Disgracefully, conservative bigotry persists because every generation weighs themselves against their forebears and seems relatively better by comparison: the segregationists were not as bad as the klansmen, and the klansmen were not as bad as the slaveowners.  Like liquid following the path of least resistance, bigotry lazily finds refuge wherever it can still be seen as acceptable.  On the positive side, however, today’s liberals become tomorrow’s conservatives.  They never had to fight for progress themselves, but they can comfortably adopt positions that the previous generation would have condemned as too liberal.  Because of that, most people are not truly liberal simply because they were born into a world where slavery and segregation were illegal.  To truly consider ourselves liberal, we have to identify the safe zones where bigotry has presently slithered and stamp it out into a new corner.

This appears to be on the verge of happening in the latest gay rights battle.  A decade ago, a Christian could come into serious conflict with many churches just for saying that the government had no authority to ban gays from marriage, even if they didn’t personally approve of same-sex marriage themselves.  If the Supreme Court rules against the bans this summer, as they have indicated they will, that same position will then naturally become the prevalent view among anti-gay churches.  Liberals will welcome this forward progress even though those conservatives may have literally demonized them like the segregations formerly did to their liberal opponents.  To the conservatives who continue to resist and resent any comparison between the civil rights movement and gay rights, I beg you: now that Alabama justice Roy Moore has invited the comparisons to George Wallace standing in the schoolhouse door, please do not consummate the likeness to those racists by resorting to violence.   You can either actively support progress, or passively become tomorrow’s conservative, but if you try to remain a conservative of the moment, then you will inevitably be compared to the ones before you.  And really, you have nothing to lose, the progressives have already paid the price for progress.

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Undoctrination

 “God said it, I believe it, that settles it.”
  This bumper sticker slogan popularized by some conservative Christians  encapsulates a fundamental flaw in the way many Christians see their faith.  Aside from the fact that this statement does not include any distinctly Christian descriptor and could just as easily be said by any theist–Jewish, Muslim, Mormon, Baha’i, etc.–this mindset is a nonstarter in any religious conversation with a non-Christian even if it were referring specifically to the Bible.  If these Christians were really honest with themselves, then the Bible ought to say something to the effect of this statement, but it doesn’t.  It becomes apparent that the intent of this motto is not the advancement of Christianity, but instead the promulgation of a philosophy to make the religion doctrinaire:
doc·tri·naire /däktrəˈner/ adjective:  seeking to impose a doctrine in all circumstances without regard to practical considerations.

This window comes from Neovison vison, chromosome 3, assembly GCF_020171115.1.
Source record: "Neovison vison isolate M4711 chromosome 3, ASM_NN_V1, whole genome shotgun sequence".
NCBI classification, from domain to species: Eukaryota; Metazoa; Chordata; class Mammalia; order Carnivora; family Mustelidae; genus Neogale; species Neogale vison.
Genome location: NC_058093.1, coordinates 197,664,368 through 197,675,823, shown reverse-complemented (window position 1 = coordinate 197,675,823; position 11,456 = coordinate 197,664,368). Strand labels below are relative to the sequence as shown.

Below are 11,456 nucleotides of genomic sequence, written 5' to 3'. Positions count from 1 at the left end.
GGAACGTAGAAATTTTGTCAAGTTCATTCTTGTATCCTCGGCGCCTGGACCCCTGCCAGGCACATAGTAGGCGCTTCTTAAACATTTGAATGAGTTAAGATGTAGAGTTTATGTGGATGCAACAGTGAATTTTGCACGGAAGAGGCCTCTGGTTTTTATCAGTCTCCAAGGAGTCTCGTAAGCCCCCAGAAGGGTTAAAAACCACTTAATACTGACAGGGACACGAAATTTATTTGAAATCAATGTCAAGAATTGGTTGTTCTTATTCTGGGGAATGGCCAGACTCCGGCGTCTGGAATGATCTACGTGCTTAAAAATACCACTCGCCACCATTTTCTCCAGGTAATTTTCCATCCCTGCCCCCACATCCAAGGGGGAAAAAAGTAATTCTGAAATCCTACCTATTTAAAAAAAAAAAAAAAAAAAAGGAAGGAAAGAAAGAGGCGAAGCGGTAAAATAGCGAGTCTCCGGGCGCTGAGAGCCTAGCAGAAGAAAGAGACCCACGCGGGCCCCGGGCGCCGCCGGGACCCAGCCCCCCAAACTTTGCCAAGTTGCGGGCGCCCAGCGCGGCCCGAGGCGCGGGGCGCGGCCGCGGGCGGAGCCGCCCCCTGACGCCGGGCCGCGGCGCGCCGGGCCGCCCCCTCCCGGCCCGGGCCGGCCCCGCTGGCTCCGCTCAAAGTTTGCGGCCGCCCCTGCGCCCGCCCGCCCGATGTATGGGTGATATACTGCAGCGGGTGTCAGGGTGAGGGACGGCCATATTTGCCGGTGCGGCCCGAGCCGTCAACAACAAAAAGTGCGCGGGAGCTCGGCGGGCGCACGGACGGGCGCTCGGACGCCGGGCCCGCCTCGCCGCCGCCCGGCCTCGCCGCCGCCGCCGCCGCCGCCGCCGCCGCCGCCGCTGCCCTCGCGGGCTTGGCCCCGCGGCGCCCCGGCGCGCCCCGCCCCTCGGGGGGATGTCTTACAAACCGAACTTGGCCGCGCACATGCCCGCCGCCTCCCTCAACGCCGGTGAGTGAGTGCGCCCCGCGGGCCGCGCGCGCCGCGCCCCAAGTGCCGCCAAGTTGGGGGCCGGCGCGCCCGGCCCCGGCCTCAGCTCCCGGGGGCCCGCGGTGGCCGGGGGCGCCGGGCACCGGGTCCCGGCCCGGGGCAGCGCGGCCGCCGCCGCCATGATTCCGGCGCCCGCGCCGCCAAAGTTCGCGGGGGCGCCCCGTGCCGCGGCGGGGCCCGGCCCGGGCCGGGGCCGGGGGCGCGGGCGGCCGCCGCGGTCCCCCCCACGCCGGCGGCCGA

Now in the broadest sense, any belief system can be said to be doctrinaire compared to a belief system without any distinctive doctrines (such as New Thought or Unitarian Universalism), but for the sake of clarity I will focus the meaning here to a specific methodology of doctrine formation.  Doctrines themselves are not necessarily problematic, the problem is when the doctrine itself is the starting point for a belief, rather than basing belief on reason, fact, or evidence.  A real doctrine should be the conclusion of an argument, not the origin.  The logic in the above example works just the same with the more straightforward re-phrasing: “I believe it, that settles it.”

  Doctrinaire thinking is not unique to Christianity.  Communism is an obvious example of a doctrine system that’s tried often despite all evidence demonstrating it simply doesn’t work (as is trickle-down economics).  Other religions, like Islam and Mormonism, are even more doctrinaire, demanding belief in their sacred texts first for their books’ claims to be believable.  Even the total rejection of doctrine can ironically become a doctrinaire position.  The difference with Christianity, however, is that doctrinaire thought is not essential to believing Christianity, and I would argue the religion is better without it.

  Doctrinaire faith leads people to seek support for pre-determined beliefs, as opposed to the proper method of arriving at conclusions based on supporting facts.  A doctrinaire believer is characterized by having their own set of “facts” in harmony with their faith but in conflict with reality.  These doctrinaire assumptions can eventually distract from their original intent altogether and take on a life of their own.  For example, racist doctrines devised to discourage race mixing, such as black skin being the mark of Cain or rock music coming from darkest Africa were still perpetuated by people removed from segregation who no longer saw themselves as racists.  The insistence of a literal reading of Genesis started as an attempt to defend the Bible against equally-literalist critics in light of scientific discovery, but has now become an association of so-called “ministries” that focus entirely on their interpretation of Genesis as if that were the essence of Christianity.  Ken Ham’s Ark Encounter comes to mind as a literal embodiment of doctrinaire ideology, going so far as to try to make it a physical reality in theme park form.  In this way, doctrinaire doctrines tend towards redundancy, because the end goal is just to support the original premise.